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February 2020
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100 and 44

At the end of April I decided to pick a goal race (Bay State Half Marathon) and set a training plan (25 weeks). The first 7 weeks are all base building, trying to get my legs used to doing the longer mileages required in later sections of the plan. I managed to hit all of my weekly mileage goals despite skipping some workouts and needing to shift other workouts around to make up for them. The end result is that I logged over 100 miles run for the first month since October of 2010.

My goal for June is to improve my consistency and continue to hit my mileage targets.

Since learning about it several years ago, I’ve been working on hiking the 48 peaks in New Hampshire that are 4000 feet or higher. On Sunday, Susan and I decided to go hiking and knock another peak off of the list. We chose Wildcat (D and E peaks) to be my 44th of the 48 4000 footers.

There are two main routes to access Wildcat D. One is a long, though pleasant, hike in along 19 mile brook before ascending to Wildcat Ridge and hiking across the A, B, and C peaks to reach the D peak. Since we had already hiked that end of the ridge we opted for the more direct route. Of course, more direct means more vertical in a shorter amount of time. After setting out from the car and crossing the Ellis River (pictures of Su crossing the river on the way down later) we immediately started up the New England version of a stairmaster.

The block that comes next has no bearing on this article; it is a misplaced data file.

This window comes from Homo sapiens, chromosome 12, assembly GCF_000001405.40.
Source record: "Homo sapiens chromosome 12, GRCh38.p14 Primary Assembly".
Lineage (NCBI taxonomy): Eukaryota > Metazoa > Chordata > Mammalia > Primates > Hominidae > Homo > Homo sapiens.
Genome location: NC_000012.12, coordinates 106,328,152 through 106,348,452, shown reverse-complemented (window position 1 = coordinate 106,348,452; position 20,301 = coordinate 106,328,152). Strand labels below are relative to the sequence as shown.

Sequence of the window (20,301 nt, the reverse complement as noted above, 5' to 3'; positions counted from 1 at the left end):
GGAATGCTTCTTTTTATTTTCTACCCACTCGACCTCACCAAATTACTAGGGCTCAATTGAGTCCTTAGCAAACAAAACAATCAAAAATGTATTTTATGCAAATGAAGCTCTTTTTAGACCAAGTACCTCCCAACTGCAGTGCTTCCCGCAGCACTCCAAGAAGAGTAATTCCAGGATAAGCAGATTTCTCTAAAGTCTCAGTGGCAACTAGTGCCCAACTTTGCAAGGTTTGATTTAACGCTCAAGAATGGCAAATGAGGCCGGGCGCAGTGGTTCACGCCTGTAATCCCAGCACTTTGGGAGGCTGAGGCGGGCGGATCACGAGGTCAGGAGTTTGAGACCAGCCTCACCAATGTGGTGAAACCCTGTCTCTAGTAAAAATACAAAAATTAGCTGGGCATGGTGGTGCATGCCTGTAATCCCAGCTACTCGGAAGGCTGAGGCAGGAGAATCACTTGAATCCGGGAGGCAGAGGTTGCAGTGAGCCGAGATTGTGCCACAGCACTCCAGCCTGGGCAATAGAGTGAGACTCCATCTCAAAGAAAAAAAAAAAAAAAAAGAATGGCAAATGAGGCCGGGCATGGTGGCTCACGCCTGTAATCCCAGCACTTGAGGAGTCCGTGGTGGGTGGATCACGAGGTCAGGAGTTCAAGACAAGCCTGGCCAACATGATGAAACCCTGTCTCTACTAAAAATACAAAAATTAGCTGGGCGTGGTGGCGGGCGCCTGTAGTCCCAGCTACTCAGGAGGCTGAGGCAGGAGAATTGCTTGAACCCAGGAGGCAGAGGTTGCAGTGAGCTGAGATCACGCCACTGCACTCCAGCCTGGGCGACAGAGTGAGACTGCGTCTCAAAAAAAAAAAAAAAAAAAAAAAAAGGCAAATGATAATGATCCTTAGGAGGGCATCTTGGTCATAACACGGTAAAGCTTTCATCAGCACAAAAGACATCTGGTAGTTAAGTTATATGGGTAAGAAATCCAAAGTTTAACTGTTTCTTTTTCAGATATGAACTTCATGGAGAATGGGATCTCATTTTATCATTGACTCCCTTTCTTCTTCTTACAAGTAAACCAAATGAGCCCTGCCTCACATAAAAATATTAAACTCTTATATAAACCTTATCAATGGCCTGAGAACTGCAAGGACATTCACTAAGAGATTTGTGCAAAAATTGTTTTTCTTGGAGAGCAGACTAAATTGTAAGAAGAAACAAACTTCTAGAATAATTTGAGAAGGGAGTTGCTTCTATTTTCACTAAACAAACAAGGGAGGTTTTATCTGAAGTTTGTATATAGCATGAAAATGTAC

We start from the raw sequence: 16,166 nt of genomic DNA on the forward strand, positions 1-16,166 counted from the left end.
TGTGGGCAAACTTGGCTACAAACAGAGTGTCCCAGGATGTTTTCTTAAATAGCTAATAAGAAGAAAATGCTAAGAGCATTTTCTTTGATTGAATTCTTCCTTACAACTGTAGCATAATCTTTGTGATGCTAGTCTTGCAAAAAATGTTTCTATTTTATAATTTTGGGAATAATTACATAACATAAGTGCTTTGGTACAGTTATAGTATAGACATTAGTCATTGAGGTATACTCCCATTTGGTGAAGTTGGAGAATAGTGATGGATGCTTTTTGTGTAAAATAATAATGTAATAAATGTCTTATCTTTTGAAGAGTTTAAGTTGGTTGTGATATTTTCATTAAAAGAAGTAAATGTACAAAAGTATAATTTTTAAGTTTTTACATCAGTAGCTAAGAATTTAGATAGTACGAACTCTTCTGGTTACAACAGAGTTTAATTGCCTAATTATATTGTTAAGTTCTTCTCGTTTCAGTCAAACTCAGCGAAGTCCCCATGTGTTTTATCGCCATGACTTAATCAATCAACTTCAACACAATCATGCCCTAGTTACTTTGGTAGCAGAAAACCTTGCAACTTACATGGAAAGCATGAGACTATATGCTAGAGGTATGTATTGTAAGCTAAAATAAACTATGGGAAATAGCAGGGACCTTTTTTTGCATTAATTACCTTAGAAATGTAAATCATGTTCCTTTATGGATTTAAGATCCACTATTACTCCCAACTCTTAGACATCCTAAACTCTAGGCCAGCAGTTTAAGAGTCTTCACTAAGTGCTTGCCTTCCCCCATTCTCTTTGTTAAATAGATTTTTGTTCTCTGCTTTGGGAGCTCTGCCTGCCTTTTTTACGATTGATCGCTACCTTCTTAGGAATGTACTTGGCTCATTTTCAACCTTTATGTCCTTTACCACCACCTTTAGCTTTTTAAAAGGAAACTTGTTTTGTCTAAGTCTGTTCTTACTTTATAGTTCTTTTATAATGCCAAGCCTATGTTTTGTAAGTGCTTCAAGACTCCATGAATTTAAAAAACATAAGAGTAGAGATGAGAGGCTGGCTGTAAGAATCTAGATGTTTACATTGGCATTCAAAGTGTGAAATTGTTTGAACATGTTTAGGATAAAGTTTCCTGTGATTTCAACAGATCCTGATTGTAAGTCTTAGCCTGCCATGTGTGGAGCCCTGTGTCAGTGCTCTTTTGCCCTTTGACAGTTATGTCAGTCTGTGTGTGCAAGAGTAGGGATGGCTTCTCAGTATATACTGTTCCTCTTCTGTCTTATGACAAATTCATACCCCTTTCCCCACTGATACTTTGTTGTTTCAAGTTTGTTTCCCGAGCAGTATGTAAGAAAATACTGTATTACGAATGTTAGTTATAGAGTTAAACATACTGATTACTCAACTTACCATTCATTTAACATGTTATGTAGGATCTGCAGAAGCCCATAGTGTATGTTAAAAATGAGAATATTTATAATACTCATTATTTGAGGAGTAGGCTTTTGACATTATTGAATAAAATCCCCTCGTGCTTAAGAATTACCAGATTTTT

Believe it or not, this picture was taken in one of the easier, more level, sections of the trail.

This part is easy!

Susan ascending Wildcat Ridge trail

The trail continued ascending steeply with occasional short steep descents mostly in woods with annoying flies for the next two miles. Just when it seemed like the short hike (ha, short) would never end we hit the top of the ridge, descended briefly to the ski gondola station at the top of Wildcat Mountain, and were rewarded with a great view of Mt. Washington across Pinkham Notch.

Mt. Washington from Wildcat Ridge Trail

Mt. Washington from Wildcat Ridge Trail

Where's the snow?

Wait, we could have taken a gondola to the top?

Not a bad reward for a lot of work

Not a bad reward for a lot of work

At the top we snapped a few photos, devoured our sandwich, and liberally reapplied bug repellent. Apparently I got some on the lens of my camera as a lot of my later photos are blurred. Oh well, better than being eaten alive.

The descent went much more quickly than the ascent and despite being hard on the legs didn’t leave us nearly as winded. One final crossing of the Ellis River and we were back at the car and off for a well deserved burger on our ride home.

Cold water felt great on our sore legs

Ellis River crossing

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